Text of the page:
# Least squares¤

#### optimistix.least_squares(fn: Union[Callable[[~Y, Any], tuple[~Out, ~Aux]], Callable[[~Y, Any], ~Out]], solver: Union[AbstractLeastSquaresSolver, AbstractMinimiser], y0: ~Y, args: PyTree[Any] = None, options: Optional[dict[str, Any]] = None, *, has_aux: bool = False, max_steps: Optional[int] = 256, adjoint: AbstractAdjoint = ImplicitAdjoint(linear_solver=AutoLinearSolver(well_posed=None)), throw: bool = True, tags: frozenset[object] = frozenset()) -> Solution[~Y, ~Aux]¤

Solve a nonlinear least-squares problem.

Given a nonlinear function fn(y, args) which returns a pytree of residuals, this returns the solution to $$\min_y \sum_i \textrm{fn}(y, \textrm{args})_i^2$$.

Arguments:

• fn: The residual function. This should take two arguments: fn(y, args) and return a pytree of arrays not necessarily of the same shape as the input y.
• solver: The least-squares solver to use. This can be either an optimistix.AbstractLeastSquaresSolver solver, or an optimistix.AbstractMinimiser. If solver is an optimistix.AbstractMinimiser, then it will attempt to minimise the scalar loss $$\min_y \sum_i \textrm{fn}(y, \textrm{args})_i^2$$ directly.
• y0: An initial guess for what y may be.
• args: Passed as the args of fn(y, args).
• options: Individual solvers may accept additional runtime arguments. See each individual solver's documentation for more details.
• has_aux: If True, then fn may return a pair, where the first element is its function value, and the second is just auxiliary data. Keyword only argument.
• max_steps: The maximum number of steps the solver can take. Keyword only argument.
• adjoint: The adjoint method used to compute gradients through the fixed-point solve. Keyword only argument.
• throw: How to report any failures. (E.g. an iterative solver running out of steps, or encountering divergent iterates.) If True then a failure will raise an error. If False then the returned solution object will have a result field indicating whether any failures occured. (See optimistix.Solution.) Keyword only argument.
• tags: Lineax tags describing the any structure of the Hessian of y -> sum(fn(y, args)**2) with respect to y. Used with optimistix.ImplicitAdjoint to implement the implicit function theorem as efficiently as possible. Keyword only argument.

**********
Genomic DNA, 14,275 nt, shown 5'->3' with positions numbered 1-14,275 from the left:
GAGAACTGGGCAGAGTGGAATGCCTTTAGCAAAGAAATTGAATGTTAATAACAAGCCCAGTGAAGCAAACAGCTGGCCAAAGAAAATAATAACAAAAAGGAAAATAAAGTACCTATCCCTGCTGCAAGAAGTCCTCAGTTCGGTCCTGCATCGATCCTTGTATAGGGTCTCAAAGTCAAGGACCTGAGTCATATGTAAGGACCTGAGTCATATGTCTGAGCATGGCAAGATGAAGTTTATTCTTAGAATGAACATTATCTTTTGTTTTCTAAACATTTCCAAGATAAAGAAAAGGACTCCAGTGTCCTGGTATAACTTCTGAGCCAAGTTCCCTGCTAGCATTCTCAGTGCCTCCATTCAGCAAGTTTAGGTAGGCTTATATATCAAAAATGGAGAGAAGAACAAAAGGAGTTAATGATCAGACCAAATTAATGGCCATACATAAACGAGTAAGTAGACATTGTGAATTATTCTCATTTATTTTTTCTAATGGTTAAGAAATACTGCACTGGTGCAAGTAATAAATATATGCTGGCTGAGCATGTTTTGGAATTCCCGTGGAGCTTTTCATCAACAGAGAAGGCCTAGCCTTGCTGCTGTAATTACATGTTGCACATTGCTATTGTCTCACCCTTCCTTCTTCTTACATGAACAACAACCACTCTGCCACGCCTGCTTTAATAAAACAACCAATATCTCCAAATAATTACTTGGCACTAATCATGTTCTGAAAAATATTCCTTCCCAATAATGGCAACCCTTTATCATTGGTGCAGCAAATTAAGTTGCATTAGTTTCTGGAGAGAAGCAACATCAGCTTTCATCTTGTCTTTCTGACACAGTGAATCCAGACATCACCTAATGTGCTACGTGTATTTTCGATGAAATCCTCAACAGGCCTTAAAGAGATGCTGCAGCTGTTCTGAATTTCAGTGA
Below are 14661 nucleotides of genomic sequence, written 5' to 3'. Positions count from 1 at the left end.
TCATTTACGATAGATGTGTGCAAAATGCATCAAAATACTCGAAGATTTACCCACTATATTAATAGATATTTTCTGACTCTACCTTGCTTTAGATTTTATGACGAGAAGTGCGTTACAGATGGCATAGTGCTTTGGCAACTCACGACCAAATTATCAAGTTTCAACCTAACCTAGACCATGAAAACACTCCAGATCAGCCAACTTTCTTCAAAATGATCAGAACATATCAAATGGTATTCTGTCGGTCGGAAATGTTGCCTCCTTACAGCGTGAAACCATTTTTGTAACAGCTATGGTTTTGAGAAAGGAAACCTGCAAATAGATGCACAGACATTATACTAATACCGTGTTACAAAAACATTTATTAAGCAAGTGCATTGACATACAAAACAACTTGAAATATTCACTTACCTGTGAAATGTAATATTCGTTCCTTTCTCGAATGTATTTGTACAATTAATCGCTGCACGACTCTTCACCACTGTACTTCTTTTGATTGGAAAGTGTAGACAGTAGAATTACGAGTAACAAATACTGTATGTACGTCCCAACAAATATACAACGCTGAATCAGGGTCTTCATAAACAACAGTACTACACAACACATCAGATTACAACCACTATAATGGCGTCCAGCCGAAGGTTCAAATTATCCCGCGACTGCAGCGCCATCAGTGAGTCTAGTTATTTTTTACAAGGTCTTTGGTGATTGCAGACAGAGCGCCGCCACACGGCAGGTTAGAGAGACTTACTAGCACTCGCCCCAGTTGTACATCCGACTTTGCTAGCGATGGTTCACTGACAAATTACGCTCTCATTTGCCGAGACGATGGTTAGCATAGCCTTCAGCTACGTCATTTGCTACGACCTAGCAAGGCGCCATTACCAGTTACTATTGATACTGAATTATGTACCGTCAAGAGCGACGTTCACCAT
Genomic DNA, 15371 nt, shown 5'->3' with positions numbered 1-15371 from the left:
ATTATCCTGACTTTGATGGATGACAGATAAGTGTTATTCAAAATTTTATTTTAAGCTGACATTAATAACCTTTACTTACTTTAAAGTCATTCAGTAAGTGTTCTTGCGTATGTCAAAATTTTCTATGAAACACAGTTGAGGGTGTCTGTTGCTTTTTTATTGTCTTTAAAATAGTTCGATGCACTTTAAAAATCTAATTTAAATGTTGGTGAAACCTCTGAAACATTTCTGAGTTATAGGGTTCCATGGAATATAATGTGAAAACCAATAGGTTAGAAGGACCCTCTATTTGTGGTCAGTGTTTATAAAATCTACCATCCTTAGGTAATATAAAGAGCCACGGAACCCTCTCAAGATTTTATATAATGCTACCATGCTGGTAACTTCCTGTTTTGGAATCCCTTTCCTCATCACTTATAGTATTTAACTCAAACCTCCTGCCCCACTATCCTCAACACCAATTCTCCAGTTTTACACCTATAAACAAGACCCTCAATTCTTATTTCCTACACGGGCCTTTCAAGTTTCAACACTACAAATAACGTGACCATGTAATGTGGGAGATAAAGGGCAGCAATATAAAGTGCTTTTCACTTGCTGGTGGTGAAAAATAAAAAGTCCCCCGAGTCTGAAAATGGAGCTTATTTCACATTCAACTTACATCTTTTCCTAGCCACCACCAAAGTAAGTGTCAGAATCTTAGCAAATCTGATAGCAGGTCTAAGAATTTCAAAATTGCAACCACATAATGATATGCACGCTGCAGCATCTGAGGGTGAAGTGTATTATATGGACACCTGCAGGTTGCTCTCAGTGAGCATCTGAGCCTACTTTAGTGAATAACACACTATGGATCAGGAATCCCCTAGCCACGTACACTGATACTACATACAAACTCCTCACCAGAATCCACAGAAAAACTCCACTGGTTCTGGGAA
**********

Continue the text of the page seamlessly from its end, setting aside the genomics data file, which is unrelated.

Returns:

An optimistix.Solution object.

optimistix.least_squares supports any of the following least squares solvers.

Info

In addition to the solvers listed here, any minimiser may also be used as the solver. This is because a least squares problem $$\arg\min_\theta \sum_{i=1}^N r_i(\theta)^2$$ is a special case of general minimisation problems. If you pass in a minimiser, then Optimistix will automatically treate your problem in this way.

optimistix.AbstractLeastSquaresSolver

####  optimistix.AbstractLeastSquaresSolver ¤

Abstract base class for all least squares solvers.

##### init(self, fn: Callable[[~Y, Any], tuple[~Out, ~Aux]], y: ~Y, args: PyTree, options: dict[str, Any], f_struct: PyTree[jax.ShapeDtypeStruct], aux_struct: PyTree[jax.ShapeDtypeStruct], tags: frozenset[object]) -> ~SolverState abstractmethod ¤

Perform all initial computation needed to initialise the solver state.

For example, the optimistix.Chord method computes the Jacobian df/dy with respect to the initial guess y, and then uses it throughout the computation.

Arguments:

• fn: The function to iterate over. This is expected to take two argumetns fn(y, args) and return a pytree of arrays in the first element, and any auxiliary data in the second argument.
• y: The value of y at the current (first) iteration.
• args: Passed as the args of fn(y, args).
• options: Individual solvers may accept additional runtime arguments. See each individual solver's documentation for more details.
• f_struct: A pytree of jax.ShapeDtypeStructs of the same shape as the output of fn. This is used to initialise any information in the state which may rely on the pytree structure, array shapes, or dtype of the output of fn.
• aux_struct: A pytree of jax.ShapeDtypeStructs of the same shape as the auxiliary data returned by fn.